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The Stories We Tell Ourselves

20 May

Orson Scott Card, who is a very capable science fiction author, feels that one of the major problems with America is the stories we tell about it –

A Strong Culture must have powerful stories explaining why it is a Good Culture — or it will die. Even the best culture can destroy itself if those who hate the culture are successful in getting its members to believe stories that discourage them from having enough allegiance to make sacrifices for it, like:

1. Paying taxes and other costs in property or service.

2. Obeying laws even when they don’t fit in with your desires of the moment.

3. Letting the culture educate your children in its values.

4. Sending your children off to fight in wars to defend the culture from its rivals, or going yourself to fight and risk death and injury.

5. Tolerating people and events that the culture insists its members have to tolerate — including such obnoxious groups as the rich and powerful, the poor and untidy, the foreign and odd, and all others who deviate from the norm in ways that the culture has determined to allow.

6. Confining your sexual and reproductive actions to the boundaries set by the culture.

7. Making the effort to become educated enough in the culture to participate in its propagation.

8. Conforming with the outward values of the culture even when you disagree with them, in order to help maintain the illusion of unity.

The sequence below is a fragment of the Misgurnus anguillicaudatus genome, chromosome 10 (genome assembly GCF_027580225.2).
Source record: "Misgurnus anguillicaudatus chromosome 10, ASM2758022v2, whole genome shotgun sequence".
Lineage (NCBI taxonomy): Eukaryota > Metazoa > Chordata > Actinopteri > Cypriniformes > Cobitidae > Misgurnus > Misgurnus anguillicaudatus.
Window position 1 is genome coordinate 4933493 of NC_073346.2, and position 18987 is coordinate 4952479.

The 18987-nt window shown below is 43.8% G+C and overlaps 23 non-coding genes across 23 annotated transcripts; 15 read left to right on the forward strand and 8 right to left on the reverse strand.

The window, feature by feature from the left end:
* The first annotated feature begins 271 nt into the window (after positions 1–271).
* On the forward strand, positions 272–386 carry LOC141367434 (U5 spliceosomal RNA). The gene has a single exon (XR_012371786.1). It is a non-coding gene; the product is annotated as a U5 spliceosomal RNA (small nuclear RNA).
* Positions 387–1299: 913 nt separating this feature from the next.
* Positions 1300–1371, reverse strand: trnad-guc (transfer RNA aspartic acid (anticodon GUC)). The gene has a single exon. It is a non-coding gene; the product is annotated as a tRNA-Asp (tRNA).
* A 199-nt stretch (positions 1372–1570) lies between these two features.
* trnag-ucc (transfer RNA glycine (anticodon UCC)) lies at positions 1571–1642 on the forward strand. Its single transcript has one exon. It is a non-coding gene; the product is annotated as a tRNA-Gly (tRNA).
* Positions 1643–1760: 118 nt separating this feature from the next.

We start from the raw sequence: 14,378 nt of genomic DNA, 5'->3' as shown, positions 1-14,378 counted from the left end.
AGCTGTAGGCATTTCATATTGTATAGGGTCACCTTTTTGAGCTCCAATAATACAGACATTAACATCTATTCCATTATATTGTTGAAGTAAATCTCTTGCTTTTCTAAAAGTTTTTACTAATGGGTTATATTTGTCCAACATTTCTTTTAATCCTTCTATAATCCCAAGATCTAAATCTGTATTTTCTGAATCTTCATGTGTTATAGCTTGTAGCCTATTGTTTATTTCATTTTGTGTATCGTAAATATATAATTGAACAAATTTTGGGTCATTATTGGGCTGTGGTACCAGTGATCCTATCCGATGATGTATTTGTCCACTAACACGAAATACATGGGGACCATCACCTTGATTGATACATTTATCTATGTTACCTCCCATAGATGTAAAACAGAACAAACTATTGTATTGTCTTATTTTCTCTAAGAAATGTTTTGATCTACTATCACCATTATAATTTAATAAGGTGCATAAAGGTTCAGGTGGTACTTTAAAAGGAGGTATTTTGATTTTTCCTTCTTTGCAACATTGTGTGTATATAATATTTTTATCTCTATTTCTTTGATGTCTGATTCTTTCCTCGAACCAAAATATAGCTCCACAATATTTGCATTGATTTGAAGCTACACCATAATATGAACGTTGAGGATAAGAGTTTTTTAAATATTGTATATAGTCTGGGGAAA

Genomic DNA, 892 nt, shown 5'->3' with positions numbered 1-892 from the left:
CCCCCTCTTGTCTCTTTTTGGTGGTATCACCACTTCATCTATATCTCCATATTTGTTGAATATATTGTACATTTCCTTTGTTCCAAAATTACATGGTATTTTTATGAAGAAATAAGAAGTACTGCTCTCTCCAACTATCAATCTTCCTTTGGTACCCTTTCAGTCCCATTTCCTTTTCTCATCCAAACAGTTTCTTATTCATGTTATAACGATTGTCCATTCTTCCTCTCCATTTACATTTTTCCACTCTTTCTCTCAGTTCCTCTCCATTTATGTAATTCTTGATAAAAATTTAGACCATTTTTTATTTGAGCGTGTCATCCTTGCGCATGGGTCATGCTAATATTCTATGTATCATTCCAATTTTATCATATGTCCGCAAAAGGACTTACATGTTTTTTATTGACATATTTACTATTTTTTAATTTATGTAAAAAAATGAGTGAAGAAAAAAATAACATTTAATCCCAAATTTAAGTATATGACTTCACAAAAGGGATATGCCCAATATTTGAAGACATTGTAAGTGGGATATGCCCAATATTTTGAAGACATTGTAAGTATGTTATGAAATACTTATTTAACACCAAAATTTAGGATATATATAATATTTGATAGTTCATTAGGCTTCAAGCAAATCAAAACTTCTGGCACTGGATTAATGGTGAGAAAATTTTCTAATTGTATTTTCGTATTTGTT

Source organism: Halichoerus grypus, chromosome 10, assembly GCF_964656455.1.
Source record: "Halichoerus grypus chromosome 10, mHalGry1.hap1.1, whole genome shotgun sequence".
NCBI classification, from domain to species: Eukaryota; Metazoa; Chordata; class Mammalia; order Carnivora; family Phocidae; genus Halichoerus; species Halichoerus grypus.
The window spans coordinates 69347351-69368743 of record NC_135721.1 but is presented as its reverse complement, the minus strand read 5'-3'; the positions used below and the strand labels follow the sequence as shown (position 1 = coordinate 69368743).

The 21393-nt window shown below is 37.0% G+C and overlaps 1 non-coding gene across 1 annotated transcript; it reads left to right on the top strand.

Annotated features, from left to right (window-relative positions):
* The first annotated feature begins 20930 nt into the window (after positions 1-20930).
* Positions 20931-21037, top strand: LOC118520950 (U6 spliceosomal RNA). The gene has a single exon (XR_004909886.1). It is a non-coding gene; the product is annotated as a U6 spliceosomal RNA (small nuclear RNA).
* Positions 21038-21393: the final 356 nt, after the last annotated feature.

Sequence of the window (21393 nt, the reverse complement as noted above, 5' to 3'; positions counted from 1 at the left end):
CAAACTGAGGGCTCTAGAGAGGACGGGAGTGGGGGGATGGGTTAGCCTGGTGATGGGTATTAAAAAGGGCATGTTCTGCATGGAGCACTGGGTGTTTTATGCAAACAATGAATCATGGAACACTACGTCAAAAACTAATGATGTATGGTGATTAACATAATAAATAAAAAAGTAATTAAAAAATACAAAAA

These sacrifices are hard, every one of them. That’s why it’s essential, for the survival of a Good Culture, that it constantly propagate stories that support the willingness to sacrifice. (Propagate shares its root with propaganda —propaganda is only evil when it promotes an evil culture; it is essential to promoting a good culture as well.)

That’s why there is no such thing as a thriving culture that does not have the story “Dulce et Decorum est pro patria mori”: “Sweet and proper it is to die for your country.” A culture that no one is willing to die for will soon cease to exist, having been supplanted by a culture that does have members willing to die for it. …

To my mind – Card seems to be rolling out the old adage “if you can’t say something good, don’t say anything at all” and applying it to America.  The Bible tells the story of a city whose patriotic inhabitants supported its cultural mores and ignored their critics, it was called Sodom, and the story didn’t end well.  The 19th century history of Mormonism is that of a counter culture, that was seen as antagonistic to America in morality and loyalty – that opposed the prominent culture and its laws, and were ferocious critics of the empire that sought to assimilate them.

A commentary on Card’s speech at Mormon Worker critiques his arguments better than I could:

Mr. Card presents a number of good points about preserving the good in our culture but then mixes in an ideology that is, in my view, more dangerous than the very ones he decries. I refer to his idea that America should be dominant among the world economically, militarily, and culturally. Certainly we should strive to be culturally the best we can, have a thriving economy, and even I would concede some form of national defense but what concerns me here is the imperialist mindset that Card seems to endorse here and perhaps more overtly in his other political writings.

Rather than worrying that “[a] Strong Culture must have powerful stories explaining why it is a Good Culture” perhaps we should consider that a good culture must have actions that explain or demonstrate why it is a good culture. Stories that explain why something is good should matter only if they are true. To sacrifice anything to a false narrative or a false story is a form of idolatry.